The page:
Q: What's up with these city names? Roma? Firenze? Napoli?
Most cities and villages in Italy have two names: 1) Their original, given, Italian name and 2) The name foreigners give them (I think it's because we "dumb" 'em down).
So when in Italy, "Rome" is really called "Roma." "Florence" is "Firenze." And "Naples" is "Napoli." There are exceptions, like "Capri" is still "Capri," so just be on the alert. I had a melt-down at the train ticket kiosk in Naples when I was looking for a ticket to Florence and only saw Firenze. At first I thought I was going to miss my train until I poked my own finger to head. "Duh, I get it... now!"
Q: What are common ways to get around within Italy?
Airplane: You might need to transfer from one international city (Milan) to your final destination city (Naples), depending on your itinerary. Flying direct rocks, but it's pricey.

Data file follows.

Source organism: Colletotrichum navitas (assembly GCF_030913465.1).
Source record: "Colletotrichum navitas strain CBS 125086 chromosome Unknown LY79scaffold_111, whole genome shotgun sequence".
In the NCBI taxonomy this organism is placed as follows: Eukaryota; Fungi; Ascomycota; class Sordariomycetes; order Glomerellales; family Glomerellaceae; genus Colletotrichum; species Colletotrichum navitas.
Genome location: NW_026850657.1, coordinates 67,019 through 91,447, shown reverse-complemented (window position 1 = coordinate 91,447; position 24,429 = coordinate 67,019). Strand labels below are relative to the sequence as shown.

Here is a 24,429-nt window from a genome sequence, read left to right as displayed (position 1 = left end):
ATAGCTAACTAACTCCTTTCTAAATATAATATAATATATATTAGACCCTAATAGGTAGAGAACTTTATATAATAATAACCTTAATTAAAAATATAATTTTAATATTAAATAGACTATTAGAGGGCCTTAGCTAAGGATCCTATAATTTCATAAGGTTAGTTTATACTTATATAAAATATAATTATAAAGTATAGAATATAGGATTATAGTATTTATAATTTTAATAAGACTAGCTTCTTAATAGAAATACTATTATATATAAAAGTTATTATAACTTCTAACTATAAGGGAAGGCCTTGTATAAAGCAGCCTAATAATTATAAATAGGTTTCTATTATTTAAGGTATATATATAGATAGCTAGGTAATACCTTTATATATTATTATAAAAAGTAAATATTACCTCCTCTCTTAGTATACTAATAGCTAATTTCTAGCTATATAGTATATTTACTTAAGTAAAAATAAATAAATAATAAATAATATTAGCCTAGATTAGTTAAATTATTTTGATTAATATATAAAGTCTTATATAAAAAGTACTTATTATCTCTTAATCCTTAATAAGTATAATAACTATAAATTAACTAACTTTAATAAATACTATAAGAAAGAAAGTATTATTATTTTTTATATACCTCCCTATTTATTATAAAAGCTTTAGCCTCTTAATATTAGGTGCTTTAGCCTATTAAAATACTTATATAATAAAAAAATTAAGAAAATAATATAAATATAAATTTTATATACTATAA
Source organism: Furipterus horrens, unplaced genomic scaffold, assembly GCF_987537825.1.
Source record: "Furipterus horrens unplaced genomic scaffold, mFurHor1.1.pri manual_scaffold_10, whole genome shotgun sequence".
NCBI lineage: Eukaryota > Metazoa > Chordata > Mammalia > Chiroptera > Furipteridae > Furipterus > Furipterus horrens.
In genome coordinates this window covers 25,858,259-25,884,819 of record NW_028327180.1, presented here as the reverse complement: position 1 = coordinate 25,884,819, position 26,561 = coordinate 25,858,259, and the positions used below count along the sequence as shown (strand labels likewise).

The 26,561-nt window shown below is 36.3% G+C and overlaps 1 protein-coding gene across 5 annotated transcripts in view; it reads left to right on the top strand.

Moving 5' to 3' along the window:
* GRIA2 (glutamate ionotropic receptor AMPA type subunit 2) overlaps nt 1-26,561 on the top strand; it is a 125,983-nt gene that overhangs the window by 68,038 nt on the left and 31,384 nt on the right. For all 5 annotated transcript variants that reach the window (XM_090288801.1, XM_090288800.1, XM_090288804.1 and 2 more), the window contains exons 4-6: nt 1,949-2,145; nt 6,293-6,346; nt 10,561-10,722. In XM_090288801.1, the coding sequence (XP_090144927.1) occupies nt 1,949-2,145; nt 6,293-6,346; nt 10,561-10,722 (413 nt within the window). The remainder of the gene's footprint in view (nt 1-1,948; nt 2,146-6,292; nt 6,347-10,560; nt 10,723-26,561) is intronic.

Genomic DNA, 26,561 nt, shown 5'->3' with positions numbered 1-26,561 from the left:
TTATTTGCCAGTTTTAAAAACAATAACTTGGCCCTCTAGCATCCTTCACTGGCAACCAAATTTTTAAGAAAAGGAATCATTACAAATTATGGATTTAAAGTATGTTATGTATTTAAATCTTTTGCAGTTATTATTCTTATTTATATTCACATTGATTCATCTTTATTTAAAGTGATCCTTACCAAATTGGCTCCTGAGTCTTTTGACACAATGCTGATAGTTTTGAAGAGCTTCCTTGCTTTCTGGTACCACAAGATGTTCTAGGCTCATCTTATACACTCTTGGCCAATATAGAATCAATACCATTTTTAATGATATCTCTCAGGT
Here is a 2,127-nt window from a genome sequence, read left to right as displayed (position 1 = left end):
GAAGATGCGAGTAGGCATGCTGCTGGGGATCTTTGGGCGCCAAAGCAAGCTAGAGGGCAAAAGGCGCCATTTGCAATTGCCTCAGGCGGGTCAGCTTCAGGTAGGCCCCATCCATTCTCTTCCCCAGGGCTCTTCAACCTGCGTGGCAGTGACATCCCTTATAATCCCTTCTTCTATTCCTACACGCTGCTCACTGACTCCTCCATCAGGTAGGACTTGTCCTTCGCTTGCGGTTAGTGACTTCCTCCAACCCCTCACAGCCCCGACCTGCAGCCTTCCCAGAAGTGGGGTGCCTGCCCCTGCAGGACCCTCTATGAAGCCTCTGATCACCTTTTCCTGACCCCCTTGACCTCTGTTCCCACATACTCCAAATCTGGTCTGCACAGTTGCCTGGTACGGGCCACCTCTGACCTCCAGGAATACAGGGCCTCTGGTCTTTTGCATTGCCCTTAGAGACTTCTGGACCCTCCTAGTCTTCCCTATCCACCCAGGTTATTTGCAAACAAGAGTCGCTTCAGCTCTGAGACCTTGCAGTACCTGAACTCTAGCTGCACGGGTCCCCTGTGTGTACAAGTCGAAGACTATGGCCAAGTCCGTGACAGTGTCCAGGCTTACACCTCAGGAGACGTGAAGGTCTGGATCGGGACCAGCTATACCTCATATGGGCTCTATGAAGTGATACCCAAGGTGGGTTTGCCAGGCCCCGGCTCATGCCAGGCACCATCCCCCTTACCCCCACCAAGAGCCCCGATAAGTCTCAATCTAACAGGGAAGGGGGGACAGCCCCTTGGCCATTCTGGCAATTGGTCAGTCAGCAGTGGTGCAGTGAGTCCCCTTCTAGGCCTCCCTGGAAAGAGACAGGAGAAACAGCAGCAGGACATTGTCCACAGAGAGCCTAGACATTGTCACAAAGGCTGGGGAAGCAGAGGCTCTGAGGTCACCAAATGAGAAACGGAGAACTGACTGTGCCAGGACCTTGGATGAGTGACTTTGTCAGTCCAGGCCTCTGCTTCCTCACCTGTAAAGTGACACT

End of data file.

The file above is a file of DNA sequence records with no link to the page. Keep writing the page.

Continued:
Train: If you haven't heard the 4-1-1 about the European train system, it rocks! Trains will help connect you from large cities to quaint villages. Check out Rail Europe for maps and ticket reservations. You can get an a la carte ticket for one destination, or a pass valid for several days. Train Tip: Avoid the train pain ~ remember to validate your tickets before boarding the train or else you could get fined! Tickets are not usually dated when purchased so must be validated by you prior to boarding.
Bus: Very common in larger cities. These are great ways to get around at an affordable price. When my luggage was delayed from Paris' Charles de Gaulle airport, I spent 3 € getting back to the Genoa airport via bus. On the way back via taxi? $40 €. The difference? Ouch!
Car: In the Italian countryside, a car rental will make total sense. But I'd avoid driving in big cities, like Naples or Rome. The Italians are very aggressive behind the wheel. You'll notice several missing side-view mirrors because of how close to each other they drive... and fast! The Italians use their horns as frequently as we say y'all.
Taxi: Yeah, they have those, too! Great for shorter distances when you're on the run and maybe traveling with luggage (like to and from the airport).